FindLaw columnist Eric Sinrod writes regularly in this section about legal developments surrounding technology and the internet.
Last week I told you about how the Internet can provide valuable information to help people learn about and deal with disease outbreaks like the recent swine flu. I am here to tell you now that the Internet goes even farther - as early analysis of aggregate Internet searches can be the first indicator of a disease outbreak.
Google has found that certain search terms correspond as indicators of flu activity within the United States. As a result, Google Flu Trends has been set up to aggregate Google search data to estimate possible flu activity at a state level practically in real-time. How does this work? Millions of Google users search for health
information online. Not surprisingly, there are more searches for
flu-related information during flu season, just like there are
increased searches for allergy-related information during allergy
Google has established a strong relationship between the number of
people who search for flu-related information and the number of people
who are experiencing flu symptoms. The results have been published in
During the 2007-2008 flu season, an earlier version of Google Flu
Trends was used to share results weekly with the Epidemiology and
Prevention Branch of the Influenza Division of the U.S. Centers for
Disease Control and Prevention (CDC). Amazingly, Google Flu Trends was
able to accurately estimate current flu levels one to two weeks faster
than published CDC reports.
Of course, a jump of a week or two can be very valuable in terms of
marshalling resources and getting governments, businesses and
individuals to respond proactively to a disease outbreak just as it
Google Flu Trends potentially can come up with results quicker than the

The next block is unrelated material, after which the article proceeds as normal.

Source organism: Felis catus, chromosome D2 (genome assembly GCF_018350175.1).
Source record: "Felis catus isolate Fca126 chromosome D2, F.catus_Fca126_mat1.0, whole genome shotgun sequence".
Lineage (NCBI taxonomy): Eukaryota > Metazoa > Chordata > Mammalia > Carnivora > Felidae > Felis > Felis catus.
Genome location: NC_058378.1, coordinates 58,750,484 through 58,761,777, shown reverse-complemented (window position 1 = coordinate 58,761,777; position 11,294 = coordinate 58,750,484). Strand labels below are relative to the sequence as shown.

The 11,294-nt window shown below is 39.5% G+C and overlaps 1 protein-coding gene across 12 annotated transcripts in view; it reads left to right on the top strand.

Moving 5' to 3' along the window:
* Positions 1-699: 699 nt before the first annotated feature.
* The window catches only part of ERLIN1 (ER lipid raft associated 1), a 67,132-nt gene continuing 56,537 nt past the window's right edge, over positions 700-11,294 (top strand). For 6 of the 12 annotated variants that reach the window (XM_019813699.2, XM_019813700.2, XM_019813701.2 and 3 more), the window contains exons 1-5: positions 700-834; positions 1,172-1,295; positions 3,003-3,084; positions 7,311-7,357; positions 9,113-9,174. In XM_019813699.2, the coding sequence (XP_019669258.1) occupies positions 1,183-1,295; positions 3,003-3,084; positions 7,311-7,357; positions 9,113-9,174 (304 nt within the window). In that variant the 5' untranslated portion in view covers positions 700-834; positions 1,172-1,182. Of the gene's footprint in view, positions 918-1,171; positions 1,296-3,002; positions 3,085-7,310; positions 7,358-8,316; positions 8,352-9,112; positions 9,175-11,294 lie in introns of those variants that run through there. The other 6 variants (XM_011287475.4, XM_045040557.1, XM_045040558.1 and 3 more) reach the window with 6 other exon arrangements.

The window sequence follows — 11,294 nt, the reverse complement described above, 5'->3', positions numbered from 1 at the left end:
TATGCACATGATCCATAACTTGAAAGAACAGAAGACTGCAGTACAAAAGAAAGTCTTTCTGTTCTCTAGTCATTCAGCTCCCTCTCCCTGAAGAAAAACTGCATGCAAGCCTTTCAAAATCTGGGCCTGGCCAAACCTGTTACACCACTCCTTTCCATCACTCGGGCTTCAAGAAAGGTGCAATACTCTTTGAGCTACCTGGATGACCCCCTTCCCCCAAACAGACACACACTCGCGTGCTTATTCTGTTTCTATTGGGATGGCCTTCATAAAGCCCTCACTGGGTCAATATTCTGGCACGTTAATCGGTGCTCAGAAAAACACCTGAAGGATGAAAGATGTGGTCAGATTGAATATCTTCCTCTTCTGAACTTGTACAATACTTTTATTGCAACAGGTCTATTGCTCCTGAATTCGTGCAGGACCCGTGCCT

CDC because the CDC in part relies upon data provided by doctors that
they have obtained from their evaluation of patients. This can take a
bit of time, whereas Google search queries can be counted quickly and
made available daily, providing a possible early-warning system for
One concern is that as news coverage saturates the public with reports
of a given disease, it is possible that searches relating to that
disease in a specific geographical area may not match what people
actually are experiencing in that region. For example, if people in
one state constantly are barraged with reports of swine flu in another
state, they may conduct online searches relating to swine flu, even if
the disease and its symptoms are not present in the state of the
Perhaps the real value of tools like Google Flu Trends will become the
revelation of early spikes in aggregate searches from a region relating
to a given disease and its associated symptoms before that region has
been peppered with news information from other geographic areas.
Eric Sinrod is a partner in the San Francisco office of Duane
Morris LLP (http://www.duanemorris.com)
where he focuses on litigation matters of various types, including information
technology and intellectual property disputes. His Web site is http://www.sinrodlaw.com and he can be
reached at email@example.com.
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This column is prepared and published for
purposes only and should not be construed as legal advice. The views
in this column are those of the author and do not necessarily reflect
the views of the author's law firm or its individual partners.